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Movie Too Real for Hollywood

The opinions expressed by columnists are their own and do not necessarily represent the views of

Filed under “Typical Media Bias Against Religion,” the theatrical release last week of the cop drama “The Grace Card” garnered this one-line summary on the movie site WILL KIDS WANT TO SEE IT?


Those interested in the film’s Christian themes and message might be interested. Otherwise, it doesn’t seem too likely.

The site rates “The Grace Card” as “heavy” in violence, guns/weapons, frightening/tense scenes, and scary/tense music. It’s “extreme” in disrespectful/bad attitudes and family tension; “moderate” in alcohol/drugs and blood/gore; and “mild” for profanity and sexual scenes.

Doesn’t sound like your run-of-the-mill Christian flick.

Another new release, “Unknown,” starring Liam Neeson, ranks similarly in most areas above but also is “heavy” in profanity and sexual scenes/situations. For that film, answers the question about kids’ interest thusly: “Those who are fans of older-skewing action pics (such as ‘Taken’) may be interested, as might fans of anyone in the cast.”

Huh. I guess action movies are more interesting when God is not in the cast.

“The Grace Card” is a typical Hollywood cop flick — except that in this film, one police officer is also a black Christian minister who preaches on the weekends and his partner is an angry white man who resents God and people of color.

In other words, in addition to the gritty, uncomfortable, sometimes violent issues facing law enforcement officers, these characters bring a realistic, spiritual dimension to their story, including the powerful experiences of redemption and forgiveness.


But rather than earn widespread praise for offering a compelling portrait of the human experience, “The Grace Card” is merely labeled a “Christian” film. And of course, only Christians would want to see a Christian film, right?

Maybe not. On its opening weekend in limited release, the film grossed more than $1 million playing on only 352 screens, earning a higher per-theater return than the Nicholas Cage action/stinkbomb, “Drive Angry.”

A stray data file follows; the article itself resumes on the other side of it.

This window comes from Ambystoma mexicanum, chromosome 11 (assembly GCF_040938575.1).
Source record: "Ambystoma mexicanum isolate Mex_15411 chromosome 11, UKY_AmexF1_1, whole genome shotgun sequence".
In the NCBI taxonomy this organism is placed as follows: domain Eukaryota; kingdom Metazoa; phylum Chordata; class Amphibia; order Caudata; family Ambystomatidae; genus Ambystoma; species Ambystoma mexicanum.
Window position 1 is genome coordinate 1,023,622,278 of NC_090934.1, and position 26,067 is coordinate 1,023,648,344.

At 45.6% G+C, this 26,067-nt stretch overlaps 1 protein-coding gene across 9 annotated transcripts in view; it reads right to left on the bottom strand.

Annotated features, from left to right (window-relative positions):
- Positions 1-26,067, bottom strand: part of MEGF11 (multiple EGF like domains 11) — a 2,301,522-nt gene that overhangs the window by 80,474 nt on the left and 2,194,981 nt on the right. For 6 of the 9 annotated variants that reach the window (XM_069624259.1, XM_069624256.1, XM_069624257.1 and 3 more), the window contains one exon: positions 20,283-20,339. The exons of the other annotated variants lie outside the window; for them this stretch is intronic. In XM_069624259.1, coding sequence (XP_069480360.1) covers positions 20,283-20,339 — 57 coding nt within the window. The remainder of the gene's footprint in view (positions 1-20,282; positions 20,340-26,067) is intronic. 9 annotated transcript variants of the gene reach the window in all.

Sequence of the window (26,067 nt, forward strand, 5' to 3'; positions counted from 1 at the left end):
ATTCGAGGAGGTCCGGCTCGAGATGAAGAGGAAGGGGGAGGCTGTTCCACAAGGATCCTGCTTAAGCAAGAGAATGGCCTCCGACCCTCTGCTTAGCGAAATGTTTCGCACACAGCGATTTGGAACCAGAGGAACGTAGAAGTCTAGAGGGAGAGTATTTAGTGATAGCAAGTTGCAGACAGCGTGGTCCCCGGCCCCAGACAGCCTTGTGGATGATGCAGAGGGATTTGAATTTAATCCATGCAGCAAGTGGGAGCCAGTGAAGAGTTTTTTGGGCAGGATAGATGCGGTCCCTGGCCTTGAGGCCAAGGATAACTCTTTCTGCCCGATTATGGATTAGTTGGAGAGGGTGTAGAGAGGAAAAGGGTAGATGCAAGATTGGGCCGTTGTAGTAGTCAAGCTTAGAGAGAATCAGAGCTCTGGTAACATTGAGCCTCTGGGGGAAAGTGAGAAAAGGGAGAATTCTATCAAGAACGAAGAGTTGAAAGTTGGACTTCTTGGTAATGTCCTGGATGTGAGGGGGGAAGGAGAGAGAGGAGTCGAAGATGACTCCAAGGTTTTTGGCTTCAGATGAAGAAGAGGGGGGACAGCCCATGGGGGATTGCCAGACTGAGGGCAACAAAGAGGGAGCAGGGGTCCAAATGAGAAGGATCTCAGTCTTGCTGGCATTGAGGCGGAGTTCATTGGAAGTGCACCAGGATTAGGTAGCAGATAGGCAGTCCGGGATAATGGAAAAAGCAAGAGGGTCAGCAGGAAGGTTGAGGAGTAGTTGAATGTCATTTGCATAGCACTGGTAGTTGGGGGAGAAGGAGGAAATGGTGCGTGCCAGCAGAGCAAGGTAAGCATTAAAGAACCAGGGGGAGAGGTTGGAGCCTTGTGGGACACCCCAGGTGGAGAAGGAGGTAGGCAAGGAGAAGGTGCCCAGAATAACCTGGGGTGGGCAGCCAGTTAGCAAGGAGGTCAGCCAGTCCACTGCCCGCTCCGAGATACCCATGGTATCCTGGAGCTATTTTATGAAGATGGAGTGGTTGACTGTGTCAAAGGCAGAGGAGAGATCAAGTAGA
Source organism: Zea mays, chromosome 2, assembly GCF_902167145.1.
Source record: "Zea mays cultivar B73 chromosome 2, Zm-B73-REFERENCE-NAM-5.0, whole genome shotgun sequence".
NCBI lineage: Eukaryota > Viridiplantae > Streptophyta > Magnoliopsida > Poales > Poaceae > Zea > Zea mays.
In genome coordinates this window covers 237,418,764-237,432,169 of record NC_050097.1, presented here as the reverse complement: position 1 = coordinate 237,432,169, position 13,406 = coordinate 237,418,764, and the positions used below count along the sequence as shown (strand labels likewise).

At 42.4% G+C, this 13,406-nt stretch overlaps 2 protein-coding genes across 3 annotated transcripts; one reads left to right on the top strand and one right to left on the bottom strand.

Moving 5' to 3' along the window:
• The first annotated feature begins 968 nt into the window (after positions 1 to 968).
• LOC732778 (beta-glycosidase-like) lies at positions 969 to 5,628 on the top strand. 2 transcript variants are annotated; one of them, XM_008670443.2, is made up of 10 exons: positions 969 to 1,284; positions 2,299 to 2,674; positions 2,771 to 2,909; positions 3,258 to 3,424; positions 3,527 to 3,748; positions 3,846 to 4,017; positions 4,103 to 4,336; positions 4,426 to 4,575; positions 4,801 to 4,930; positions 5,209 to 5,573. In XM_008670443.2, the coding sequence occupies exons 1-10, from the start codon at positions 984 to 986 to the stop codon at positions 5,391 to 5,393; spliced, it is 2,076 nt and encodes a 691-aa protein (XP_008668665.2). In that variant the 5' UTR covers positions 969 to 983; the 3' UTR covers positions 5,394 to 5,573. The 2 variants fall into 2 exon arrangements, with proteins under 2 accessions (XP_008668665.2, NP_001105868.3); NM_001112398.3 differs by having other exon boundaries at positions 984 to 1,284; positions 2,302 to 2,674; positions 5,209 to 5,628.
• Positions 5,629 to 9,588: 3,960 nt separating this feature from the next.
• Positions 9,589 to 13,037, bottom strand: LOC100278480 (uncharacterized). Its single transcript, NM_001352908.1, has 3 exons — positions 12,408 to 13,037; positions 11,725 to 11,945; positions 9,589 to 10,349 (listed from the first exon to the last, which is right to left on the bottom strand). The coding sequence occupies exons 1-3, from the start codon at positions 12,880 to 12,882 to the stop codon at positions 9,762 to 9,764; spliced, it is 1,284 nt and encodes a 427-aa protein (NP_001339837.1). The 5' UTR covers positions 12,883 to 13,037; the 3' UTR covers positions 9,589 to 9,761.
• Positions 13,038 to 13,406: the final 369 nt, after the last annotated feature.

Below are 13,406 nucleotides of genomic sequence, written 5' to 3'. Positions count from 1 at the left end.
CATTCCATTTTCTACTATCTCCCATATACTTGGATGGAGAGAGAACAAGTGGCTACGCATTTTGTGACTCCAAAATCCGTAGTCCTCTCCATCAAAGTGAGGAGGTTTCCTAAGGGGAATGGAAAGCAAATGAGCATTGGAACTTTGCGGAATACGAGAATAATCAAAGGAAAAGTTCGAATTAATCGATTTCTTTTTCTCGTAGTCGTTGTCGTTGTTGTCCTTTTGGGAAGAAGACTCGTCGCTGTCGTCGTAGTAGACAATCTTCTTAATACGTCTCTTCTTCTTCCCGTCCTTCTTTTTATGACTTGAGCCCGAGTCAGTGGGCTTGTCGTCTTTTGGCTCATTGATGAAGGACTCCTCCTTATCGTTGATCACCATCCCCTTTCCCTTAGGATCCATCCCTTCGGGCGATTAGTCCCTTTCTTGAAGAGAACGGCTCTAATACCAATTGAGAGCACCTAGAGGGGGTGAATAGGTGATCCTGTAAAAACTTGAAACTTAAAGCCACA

As for the film’s Christian message, “Grace Card” star Michael Joiner asserts that all movies carry a specific message intended by the director or producer. “You’re getting preached to one way or the other,” he says. “It’s just that when Christians do it, they call it proselytizing. But Hollywood preaches all the time.”

Mr. Joiner believes there is bias in Hollywood — “a bias for making money.”

“You can make a movie with a good message as long as it’s profitable,” he says. “Christians have to realize that quality is vital.”

A Christian and well-known “clean” comedian, Mr. Joiner says he went to Hollywood to become an actor, not to become a “Christian” actor.

“I want to make quality films,” he says. “Even God wants no part of a bad movie.”

Mr. Joiner also struggles with those who insist that a religiously themed movie must be overtly doctrinaire. “There are people who think this film isn’t ‘Christian’ enough,” he says. For example, some religious viewers have criticized the film because it never mentions the name of Jesus. Mr. Joiner, ever the comedian, jokes, “I tell them, you know, that’s the same reason I won’t read the Old Testament.”


More important, Mr. Joiner says, is to make films that “plant seeds. You can’t appeal to the unchurched if you hit them over the head.” Better to make interesting, entertaining films that also infuse a thoughtful, inspiring message, he contends.

In a nation where more than 90 percent of citizens profess to believe in God and 83 percent say the God they believe in answers prayers, there ought to be a market for quality films with pro-religious messages. Yet where faith is concerned, if it’s ever depicted, it typically is portrayed as a journey away from God, and certainly away from organized religion.

Perhaps “The Grace Card” will prove there’s a role for God in movies after all.

He’s the good guy.

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